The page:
Why does ATA’s certification exam have such a low pass rate? Readers of The ATA Chronicle tend to be a savvy bunch when it comes to translation. If you’re reading this, you probably don’t suffer from any of the classic illusions about translation. You know that being a competent translator takes more than bilingualism. You appreciate the complexities of human thought and language that make it so difficult to transmit all the nuances of any utterance into another language. You probably know more about the niceties of grammar and style than many a high school English teacher.
So maybe this article will, for the most part, be read by people who already know what I’m about to say. Nevertheless, here goes.
Every year, hundreds of people take ATA’s certification exam and approximately (on average, across all language pairs) 80% of them fail to produce translations that earn them ATA certification. This pass rate suggests an epidemic of overconfidence mixed, perhaps, with a lack of understanding of ATA’s certification standards.
Of course, there is a certain subset of exam-takers who miss attaining certification by a few points because of nervousness, one unfortunate but impactful error, or because they were simply having a bad day. Such candidates had good reason to take the exam and should probably try again.
Based on 15 years as a certification grader, I would urge anyone interested in taking the exam to ask themselves the following questions:
Do I have extensive experience writing and being edited in the target language? It’s one thing to speak a language well; it’s another to write well in it. All ATA exam passages come with a set of translation instructions (TIs). Those instructions provide information about the purpose of the translation. Although the TIs vary, they all indicate that the translation is to be used either for publication or professional use. This means that the translation must not just be comprehensible, but adhere to the standards of the target language’s grammar and style and be easy to read and understand. The reader should not be confronted with non-standard collocations, mangled idioms, syntax that might be fine in the source language but highly distracting and confusing in the target one, or the misapplication of definite and indefinite articles (a frequent problem in into-English exams).
No one becomes a good writer in a particular language without doing a lot of writing and reading in it and having their writing critiqued by others. This often means having been through a target-language university program that included extensive writing and feedback on that writing.
In addition to reading dozens if not hundreds of books in the source language, have I kept up with current writing in it (e.g., periodicals, newspapers, blogs)? Excellent reading comprehension is just as important as good writing, and developing this ability in a given language takes more than a large vocabulary. It takes practice. Any experienced translator knows: languages and the cultures in which they develop are complex living entities that constantly evolve.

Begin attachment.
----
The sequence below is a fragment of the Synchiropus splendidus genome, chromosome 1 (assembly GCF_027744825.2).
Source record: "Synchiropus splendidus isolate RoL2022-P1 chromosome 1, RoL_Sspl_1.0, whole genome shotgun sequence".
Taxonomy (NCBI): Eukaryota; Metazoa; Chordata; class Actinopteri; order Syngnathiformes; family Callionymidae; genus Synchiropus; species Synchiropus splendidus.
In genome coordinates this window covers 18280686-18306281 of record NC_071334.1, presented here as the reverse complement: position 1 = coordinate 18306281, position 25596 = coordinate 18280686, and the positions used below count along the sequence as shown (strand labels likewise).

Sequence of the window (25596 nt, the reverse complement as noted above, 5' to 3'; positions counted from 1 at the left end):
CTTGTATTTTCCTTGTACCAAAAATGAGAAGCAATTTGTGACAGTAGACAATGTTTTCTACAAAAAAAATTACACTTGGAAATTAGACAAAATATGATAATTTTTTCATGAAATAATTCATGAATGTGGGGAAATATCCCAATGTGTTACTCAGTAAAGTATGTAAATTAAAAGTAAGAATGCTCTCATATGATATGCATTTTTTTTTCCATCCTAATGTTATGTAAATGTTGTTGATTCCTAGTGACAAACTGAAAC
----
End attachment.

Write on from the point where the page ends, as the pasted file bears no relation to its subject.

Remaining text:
Have I successfully translated thousands of words in this language pair? ATA’s certification exam is a “credential for experienced, professional translators.” In other words, it’s not designed for recent graduates just starting their translation careers.
Have I taken an ATA practice test? Prospective candidates who cannot answer the first three questions with a wholehearted “Yes!” should, at the very least, test their chances of attaining certification through a practice test. It costs $80 per passage to take a practice test for ATA members ($120 for nonmembers) versus $525 for an actual exam. It’s puzzling that relatively few people take this important step in preparing for the exam. Practice tests offer candidates an opportunity to familiarize themselves with the type of text with which they will be dealing and—most importantly—see how their translation was graded. Unlike the actual exam, a graded practice test is returned to you. Candidates are able to see what wordings were marked as errors and how severely those errors were assessed. Often, comments are included to explain error markings.
Graders are thrilled when they encounter candidates who live up to the standards of ATA’s Certification Program. At the same time, it’s hard not to feel bad for candidates who have paid hundreds of dollars to take the exam when they are clearly nowhere near ready. A passing exam must have fewer than 17 error points per passage, yet many exam passages earn well over 40 points. So, please: if you’re planning to take the exam, do ask yourself the four questions above. If the answer is “yes” to all of them, you have a strong chance of succeeding.
Nora Favorov, an ATA-certified Russian>English translator, is a member of ATA’s Certification Committee and has served as a grader for the past 15 years. She also serves as associate editor of ATA’s Slavic Languages Division newsletter, SlavFile. She has 30 years of experience translating in the areas of literature and the social sciences. Her recent translations include the 1863 novel City Folk and Country Folk by Sofia Khvoshchinskaya (Russian Library, 2017) and Stalin: New Biography of a Dictator by Oleg Khlevniuk (Yale, 2015), selected as Pushkin House U.K.’s “best Russian book in translation” for 2016. Contact: firstname.lastname@example.org.